The Watertown Hotel and Yelp Sleepers – Where to Stay in Seattle

Posted by on Aug 7, 2013 in Seattle, Seattle Where to Stay | No Comments

 

The process by which we discovered the Watertown Hotel was not entirely obvious to me when I attempted to reverse engineer it using Yelp. But the Watertown was one of the better hotels I’ve experienced in the US, and the price was astonishingly low. All the more reason it deserves special mention in the Seattle series.

The Watertown has an underwhelming 4 stars on Yelp. Spots like the Inn On The Market, featured in The Layover, The Maxwell, also downtown, and the University Inn, just down the street, have 4.5. I’ll speak below about teasing out a “yelp sleeper” – a spot that’s underrated on Yelp and likely to be a good deal – but for now it’s useful to note that the Watertown differed from two in price, and another in location.
For now, the review.

The Watertown sits in the exact place you would locate a hotel if you aimed to cater to the parents of perspective students at the University of Washington. It’s two blocks from an off-ramp of I-5, Seattle’s main north-south conduit, and two blocks in the other direction from University Place, UW’s main drag, and the campus itself. Close to all that activity, but just far enough to occupy a sleepy block on Northeast Roosevelt Avenue.

For now, the review.


The Watertown sits in the exact place you would locate a hotel if you aimed to cater to the parents of perspective students at the University of Washington. It’s two blocks from an off-ramp of I-5, Seattle’s main north-south conduit, and two blocks in the other direction from University Place, UW’s main drag, and the campus itself. Close to all that activity, but just far enough to occupy a sleepy block on Northeast Roosevelt Avenue.

 

watertown exterior

The first thing that catches your eye is the modern construction. The Watertown is built in the style of a lot of Seattle’s new construction- a large-windowed, aluminum-sided, vaguely Scandinavian-looking affair with striking art-deco “forced perspective” lines. “New construction” is usually reassurance that rooms will have modern amenities, and inventive architecture that the proprietors are attentive to detail. Both assumptions proved correct when we saw our room.

 

watertown interior chih yu

Bear in mind that this is Hampton Inn prices.

Anyway, we learned partway into our stay that our room is nicknamed “the view room”. We were lucky enough to score a corner room on the sixth floor, with wall-to-wall windows facing the city.

 

watertown view

With regard to amenities, the Watertown is a few ticks north of what you’d expect for about $50 more per night. Let’s be clear though – it’s not the Trump or the Four Seasons. Instead it’s more like a model home in a modern furniture gallery – hardwood floors, clean lines, modern amenities like flatscreen TV and free wifi. To maximize the view, the loo was located at the “core” of the room, with the non-private areas wrapping around it.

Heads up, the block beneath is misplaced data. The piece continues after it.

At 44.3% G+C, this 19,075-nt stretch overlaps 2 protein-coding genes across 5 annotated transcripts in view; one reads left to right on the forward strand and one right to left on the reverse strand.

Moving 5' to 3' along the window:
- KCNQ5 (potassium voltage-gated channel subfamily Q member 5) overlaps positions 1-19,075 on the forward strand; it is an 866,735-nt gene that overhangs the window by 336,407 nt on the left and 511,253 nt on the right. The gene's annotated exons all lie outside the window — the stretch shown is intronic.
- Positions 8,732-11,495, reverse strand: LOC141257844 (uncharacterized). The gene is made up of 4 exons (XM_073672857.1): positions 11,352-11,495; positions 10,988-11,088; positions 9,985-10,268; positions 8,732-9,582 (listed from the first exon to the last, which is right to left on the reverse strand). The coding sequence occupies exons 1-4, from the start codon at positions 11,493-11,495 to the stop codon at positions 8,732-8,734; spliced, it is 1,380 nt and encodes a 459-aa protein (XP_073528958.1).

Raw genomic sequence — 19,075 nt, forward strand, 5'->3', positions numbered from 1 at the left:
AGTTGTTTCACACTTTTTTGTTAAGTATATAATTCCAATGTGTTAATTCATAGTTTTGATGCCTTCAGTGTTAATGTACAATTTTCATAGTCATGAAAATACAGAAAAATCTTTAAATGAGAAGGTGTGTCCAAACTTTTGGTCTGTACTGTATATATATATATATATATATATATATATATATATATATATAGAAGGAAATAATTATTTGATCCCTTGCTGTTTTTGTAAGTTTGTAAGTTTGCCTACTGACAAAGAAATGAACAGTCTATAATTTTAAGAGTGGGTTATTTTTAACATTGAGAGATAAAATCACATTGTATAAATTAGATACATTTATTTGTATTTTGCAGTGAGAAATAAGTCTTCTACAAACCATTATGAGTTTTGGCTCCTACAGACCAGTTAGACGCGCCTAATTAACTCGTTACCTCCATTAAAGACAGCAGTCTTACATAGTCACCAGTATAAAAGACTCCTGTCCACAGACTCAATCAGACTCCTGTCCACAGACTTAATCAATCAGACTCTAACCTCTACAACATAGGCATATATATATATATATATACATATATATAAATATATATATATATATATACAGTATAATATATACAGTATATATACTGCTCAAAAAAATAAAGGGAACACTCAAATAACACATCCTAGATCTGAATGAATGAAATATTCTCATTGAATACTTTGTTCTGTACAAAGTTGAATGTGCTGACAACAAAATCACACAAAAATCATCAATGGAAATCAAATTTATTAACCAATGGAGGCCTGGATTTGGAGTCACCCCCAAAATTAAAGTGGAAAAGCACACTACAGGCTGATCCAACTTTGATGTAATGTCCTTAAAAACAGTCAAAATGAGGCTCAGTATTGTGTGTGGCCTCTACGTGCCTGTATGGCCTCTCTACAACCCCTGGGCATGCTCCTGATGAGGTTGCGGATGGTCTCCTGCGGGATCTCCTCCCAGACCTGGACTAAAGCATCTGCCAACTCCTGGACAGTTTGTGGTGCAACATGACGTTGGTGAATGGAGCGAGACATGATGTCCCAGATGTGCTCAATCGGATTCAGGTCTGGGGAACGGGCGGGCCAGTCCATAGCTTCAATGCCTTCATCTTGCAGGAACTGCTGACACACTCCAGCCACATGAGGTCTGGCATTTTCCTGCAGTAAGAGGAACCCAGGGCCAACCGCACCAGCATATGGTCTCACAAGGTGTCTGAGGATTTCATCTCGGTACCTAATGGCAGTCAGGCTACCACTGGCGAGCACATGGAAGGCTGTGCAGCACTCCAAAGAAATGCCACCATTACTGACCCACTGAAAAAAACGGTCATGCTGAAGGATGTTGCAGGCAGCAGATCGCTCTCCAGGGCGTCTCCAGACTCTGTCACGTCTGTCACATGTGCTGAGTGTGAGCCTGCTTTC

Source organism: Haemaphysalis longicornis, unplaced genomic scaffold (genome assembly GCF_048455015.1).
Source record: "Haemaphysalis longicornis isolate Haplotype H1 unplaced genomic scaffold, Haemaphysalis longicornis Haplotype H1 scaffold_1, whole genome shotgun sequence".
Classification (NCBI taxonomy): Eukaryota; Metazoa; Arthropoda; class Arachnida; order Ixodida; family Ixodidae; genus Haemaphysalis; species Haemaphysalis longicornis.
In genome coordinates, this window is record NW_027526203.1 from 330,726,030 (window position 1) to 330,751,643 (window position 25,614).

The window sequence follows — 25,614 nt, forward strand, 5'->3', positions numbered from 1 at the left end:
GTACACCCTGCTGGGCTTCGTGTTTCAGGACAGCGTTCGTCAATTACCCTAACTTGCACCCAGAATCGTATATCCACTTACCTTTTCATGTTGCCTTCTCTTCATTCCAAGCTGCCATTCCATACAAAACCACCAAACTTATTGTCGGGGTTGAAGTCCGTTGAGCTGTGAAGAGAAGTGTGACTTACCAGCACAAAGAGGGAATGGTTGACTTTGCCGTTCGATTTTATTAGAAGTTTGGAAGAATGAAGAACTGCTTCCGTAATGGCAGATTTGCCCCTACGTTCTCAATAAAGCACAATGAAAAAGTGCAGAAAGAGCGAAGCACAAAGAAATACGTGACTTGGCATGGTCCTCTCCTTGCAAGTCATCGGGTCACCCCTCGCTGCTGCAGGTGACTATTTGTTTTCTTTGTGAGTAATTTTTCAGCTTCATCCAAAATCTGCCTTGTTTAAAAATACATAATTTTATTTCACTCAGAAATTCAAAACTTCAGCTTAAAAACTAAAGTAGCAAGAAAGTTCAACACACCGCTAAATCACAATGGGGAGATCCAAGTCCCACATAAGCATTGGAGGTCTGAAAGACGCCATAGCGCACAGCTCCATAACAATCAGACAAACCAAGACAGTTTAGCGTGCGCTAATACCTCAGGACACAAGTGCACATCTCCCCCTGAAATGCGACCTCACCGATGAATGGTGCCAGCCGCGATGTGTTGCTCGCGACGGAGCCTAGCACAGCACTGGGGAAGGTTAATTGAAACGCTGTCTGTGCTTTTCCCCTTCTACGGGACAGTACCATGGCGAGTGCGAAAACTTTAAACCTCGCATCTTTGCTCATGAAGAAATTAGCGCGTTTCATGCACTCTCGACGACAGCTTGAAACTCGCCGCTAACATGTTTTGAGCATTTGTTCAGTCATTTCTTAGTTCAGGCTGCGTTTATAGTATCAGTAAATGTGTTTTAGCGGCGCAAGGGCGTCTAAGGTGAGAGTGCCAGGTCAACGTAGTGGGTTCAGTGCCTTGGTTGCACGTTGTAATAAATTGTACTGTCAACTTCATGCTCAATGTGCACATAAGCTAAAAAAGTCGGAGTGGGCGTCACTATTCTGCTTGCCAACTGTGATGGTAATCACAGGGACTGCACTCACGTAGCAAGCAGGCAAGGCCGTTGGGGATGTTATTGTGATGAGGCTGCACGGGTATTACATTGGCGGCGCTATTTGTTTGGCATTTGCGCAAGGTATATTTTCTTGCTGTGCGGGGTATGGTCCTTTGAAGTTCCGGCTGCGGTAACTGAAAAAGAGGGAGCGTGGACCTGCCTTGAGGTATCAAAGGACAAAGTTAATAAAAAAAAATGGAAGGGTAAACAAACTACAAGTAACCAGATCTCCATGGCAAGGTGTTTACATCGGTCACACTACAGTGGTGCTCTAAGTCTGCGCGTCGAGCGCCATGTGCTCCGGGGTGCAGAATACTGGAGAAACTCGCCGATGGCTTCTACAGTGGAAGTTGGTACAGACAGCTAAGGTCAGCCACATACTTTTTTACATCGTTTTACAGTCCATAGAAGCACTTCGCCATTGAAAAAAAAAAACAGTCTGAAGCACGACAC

The king bed was firm but comfortable. Front desk service was the best I’ve ever experienced, from a young, energetic-yet-laid-back staff who had the demeanor of bartenders at your favorite happy hour joint, and I mean that completely positively. (I’m not big into pomp and ceremony, “sir”, “madam”, fancy uniforms, etc – just give me somebody competent who I can level with.) Room service, a staple at higher-end hotels, was non-existent. Parking was free in the cavernous garage.

I would stay again at the Watertown if I returned, or possibly down the street at the University Inn. The University district is situated at almost the exact center of the city. It’s north of the river, so it’s quieter and cheaper than the downtown, but it’s only five minutes away in good traffic.

Ok – a word about using Yelp.

The Watertown, it turns out, belongs to a company that also owns the University Inn and the Maxwell downtown. It’s no coincidence that all score highly on Yelp, and all are a full price-echelon below other hotels with the same score.

Let’s make this clear – there’s not much work for you to do at this point if you’re traveling to Seattle – just stay at one of those three.

If you’re interested in how Chih-Yu found them, however, here are a few best practices-

1) Look not just at rating, but at rating/price. Either view all results and eyeball it, or filter by two “dollar signs” and tease out the top three or four.

2) Once you’ve isolated the “outliers” – those hotels uncommonly highly rated for the price, look more closely. Look at the photos, and the reviews. For Seattle, we decided to prize modernity, though there are some highly rated B&Bs and some classic hotels people love.

3) Look at the reviews to find “sleepers.” Sometimes a low review completely unrelated to any parameter likely to affect your stay is dragging the average down. My favorite example is the Gansevoort in New York, where the hotel shares space with a nightclub – a nightclub where some disgruntled clubbers wrote “one-star” Yelp reviews after being turned away by a bouncer. None of which has anything to do with the hotel, whose reviews are mostly rave, but it’s enough to give the Gansevoort a 3.5-star average.

Finally, I’ve written this elsewhere, but for the love of Pete join AAA. Discounts, people. Good luck, and happy hoteling!


Leave a Reply